I understand that the WWE’s roster is way more bloated than it was back in those “good ol’ days”. I really do. However, how much of the time on either show is spent on lame comedy? Or multiple segments devoted to getting guys who are already over even more over? Or commercials for media projects not devoted to the dirty “w” word? Or multiple recaps of things that happened elsewhere on the show?
Economy of time is certainly not the best on the main shows, and forget about it on Superstars, where you get contextless matches shoehorned between recaps of what happened on RAW, as if Superstars’ main audience isn’t completely mutual with RAW’s or that the DVR has not been invented yet. I mean, they totally missed the boat on doing that for Superstars now because it no longer has available non-Internet television presence. This makes the situation even direr.
[adinserter block=”1″]The worst part about all this is that without a healthy midcard, it perpetuates staleness within the main event. New guys don’t have that base with the fans to work from and get over, and then WWE Creative, continually looking at tepid reactions for guys that they don’t book as strongly as they should in the first place, ends up squelching pushes because hey, the wrestlers are failing! WE NEED MORE JOHN CENA AND RANDY ORTON OVERLOADING, STAT!
Newsflash, the problem isn’t with guys like Sheamus or Kofi Kingston, it’s with you. However, they’ll never realize that. Hell, they’ll keep adding people who don’t have any experience with the wrestling business to their writing ranks, and continue to become alienated from the process of getting people over that has worked so well for years and years until brand extension.
As for Hawkins and Masters, I guess getting to wrestle on Superstars is better than having to scrounge for indie dates or work hard labor in another field. Still, it’s so frustrating to see them wallow in near-obscurity rather than get a chance to run with the ball. Until that situation is remedied, the WWE Draft will continue to mean nothing in the long run, and that’s a damn shame.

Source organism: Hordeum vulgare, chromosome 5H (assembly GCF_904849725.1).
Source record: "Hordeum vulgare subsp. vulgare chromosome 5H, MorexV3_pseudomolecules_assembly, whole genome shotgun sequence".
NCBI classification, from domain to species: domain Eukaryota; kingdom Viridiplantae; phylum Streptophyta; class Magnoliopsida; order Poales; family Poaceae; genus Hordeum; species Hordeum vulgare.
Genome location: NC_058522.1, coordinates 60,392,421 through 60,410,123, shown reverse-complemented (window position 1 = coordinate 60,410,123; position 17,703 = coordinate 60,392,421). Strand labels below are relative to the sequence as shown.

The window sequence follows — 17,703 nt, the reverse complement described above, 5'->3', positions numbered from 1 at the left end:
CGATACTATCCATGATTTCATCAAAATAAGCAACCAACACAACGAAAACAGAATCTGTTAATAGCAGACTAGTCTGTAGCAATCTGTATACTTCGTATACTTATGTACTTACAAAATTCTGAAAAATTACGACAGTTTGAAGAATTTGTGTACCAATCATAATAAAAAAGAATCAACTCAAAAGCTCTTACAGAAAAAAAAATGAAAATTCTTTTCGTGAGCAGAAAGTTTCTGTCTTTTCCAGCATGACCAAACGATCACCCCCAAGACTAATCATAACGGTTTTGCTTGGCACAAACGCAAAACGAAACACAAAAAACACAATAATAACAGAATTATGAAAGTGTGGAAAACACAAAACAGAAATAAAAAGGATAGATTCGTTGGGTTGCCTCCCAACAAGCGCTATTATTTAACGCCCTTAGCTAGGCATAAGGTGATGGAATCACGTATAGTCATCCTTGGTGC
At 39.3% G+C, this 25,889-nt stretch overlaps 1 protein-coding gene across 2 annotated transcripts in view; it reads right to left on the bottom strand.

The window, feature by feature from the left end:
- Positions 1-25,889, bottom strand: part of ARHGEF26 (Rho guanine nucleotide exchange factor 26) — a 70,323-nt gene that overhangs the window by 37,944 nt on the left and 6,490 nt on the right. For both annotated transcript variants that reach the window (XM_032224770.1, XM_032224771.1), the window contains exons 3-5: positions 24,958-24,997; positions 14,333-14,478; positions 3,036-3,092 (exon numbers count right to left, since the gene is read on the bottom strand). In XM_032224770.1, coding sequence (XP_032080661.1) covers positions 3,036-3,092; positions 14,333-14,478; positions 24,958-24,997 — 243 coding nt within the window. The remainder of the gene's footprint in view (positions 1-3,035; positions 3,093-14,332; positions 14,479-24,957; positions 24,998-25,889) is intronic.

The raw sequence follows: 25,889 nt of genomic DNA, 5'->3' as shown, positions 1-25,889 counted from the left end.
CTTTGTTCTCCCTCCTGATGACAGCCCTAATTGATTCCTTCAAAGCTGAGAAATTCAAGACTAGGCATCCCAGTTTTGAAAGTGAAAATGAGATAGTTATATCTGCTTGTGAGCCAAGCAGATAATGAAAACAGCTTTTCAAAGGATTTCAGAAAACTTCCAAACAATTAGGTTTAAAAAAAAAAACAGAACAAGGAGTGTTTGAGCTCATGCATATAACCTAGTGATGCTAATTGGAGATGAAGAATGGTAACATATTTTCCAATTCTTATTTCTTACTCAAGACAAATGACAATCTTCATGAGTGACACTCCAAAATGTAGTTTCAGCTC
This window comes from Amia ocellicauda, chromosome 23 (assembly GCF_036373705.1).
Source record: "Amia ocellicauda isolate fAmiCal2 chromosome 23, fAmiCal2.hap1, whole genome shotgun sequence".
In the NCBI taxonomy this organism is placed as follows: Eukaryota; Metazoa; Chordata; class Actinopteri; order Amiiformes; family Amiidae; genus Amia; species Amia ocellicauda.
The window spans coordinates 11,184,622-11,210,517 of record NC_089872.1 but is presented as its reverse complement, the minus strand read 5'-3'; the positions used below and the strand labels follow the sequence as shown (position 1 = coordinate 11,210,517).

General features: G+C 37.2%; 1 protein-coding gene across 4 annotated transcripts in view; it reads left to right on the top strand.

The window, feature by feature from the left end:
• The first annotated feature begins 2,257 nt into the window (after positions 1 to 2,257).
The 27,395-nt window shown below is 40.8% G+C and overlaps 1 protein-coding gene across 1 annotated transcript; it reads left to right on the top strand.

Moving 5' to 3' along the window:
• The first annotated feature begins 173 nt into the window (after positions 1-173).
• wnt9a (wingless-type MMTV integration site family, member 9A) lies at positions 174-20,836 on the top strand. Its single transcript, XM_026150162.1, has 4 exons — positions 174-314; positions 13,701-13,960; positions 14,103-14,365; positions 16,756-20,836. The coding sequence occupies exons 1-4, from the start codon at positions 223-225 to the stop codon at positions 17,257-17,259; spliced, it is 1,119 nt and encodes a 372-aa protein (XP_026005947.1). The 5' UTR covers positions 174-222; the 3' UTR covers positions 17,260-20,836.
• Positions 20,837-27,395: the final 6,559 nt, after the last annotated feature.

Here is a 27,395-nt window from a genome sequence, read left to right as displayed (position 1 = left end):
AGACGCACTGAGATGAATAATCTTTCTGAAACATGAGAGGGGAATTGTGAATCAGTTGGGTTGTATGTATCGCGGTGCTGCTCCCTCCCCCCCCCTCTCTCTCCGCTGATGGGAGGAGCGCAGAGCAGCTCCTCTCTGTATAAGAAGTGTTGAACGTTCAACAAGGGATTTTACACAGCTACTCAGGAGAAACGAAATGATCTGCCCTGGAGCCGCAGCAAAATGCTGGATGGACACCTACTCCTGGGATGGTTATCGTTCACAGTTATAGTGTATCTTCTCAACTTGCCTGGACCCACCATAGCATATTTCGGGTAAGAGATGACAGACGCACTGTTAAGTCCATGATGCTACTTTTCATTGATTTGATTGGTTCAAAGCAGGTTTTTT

Tom Holzerman is a lifelong wrestling fan and connoisseur of all things Chikara Pro, among other feds. When he’s not writing for the Camel Clutch Blog, you can find him on his own blog, The Wrestling Blog.
Full 2011 WWE Supplement Draft Results…
Draft pick #9 – Daniel Bryan to SmackDown
Draft pick #10 – Jack Swagger to RAW
Draft pick #11 – Great Khali to SmackDown
Draft pick #12 – Jimmy Uso to SmackDown
Draft pick #13 – Kelly Kelly to RAW
Draft pick #14 – JTG to RAW
Draft pick #15 – (Steve Austin’s favorite wrestler) Alicia Fox to SmackDown
Draft pick #16 – William Regal to SmackDown
Draft pick #17 – Yoshi Tatsu to SmackDown
Draft pick #18 – Drew McIntyre to RAW
Draft pick #19 – Natalya to SmackDown
Draft pick #20 – Curt Hawkins to RAW
Draft pick #21 – Chris Masters to RAW
Draft pick #22 – Jey Uso to SmackDown
Draft pick #23 – Kofi Kingston to RAW
Draft pick #24 – Ted DiBiase to SmackDown
Draft pick #25 – Tyson Kidd to SmackDown
Draft pick #26 – Tamina to SmackDown
Draft pick #27 – Tyler Reks to RAW
Draft pick #28 – Alex Riley to SmackDown
Draft pick #29 – Beth Phoenix to RAW
Draft pick #30 – Sheamus to SmackDown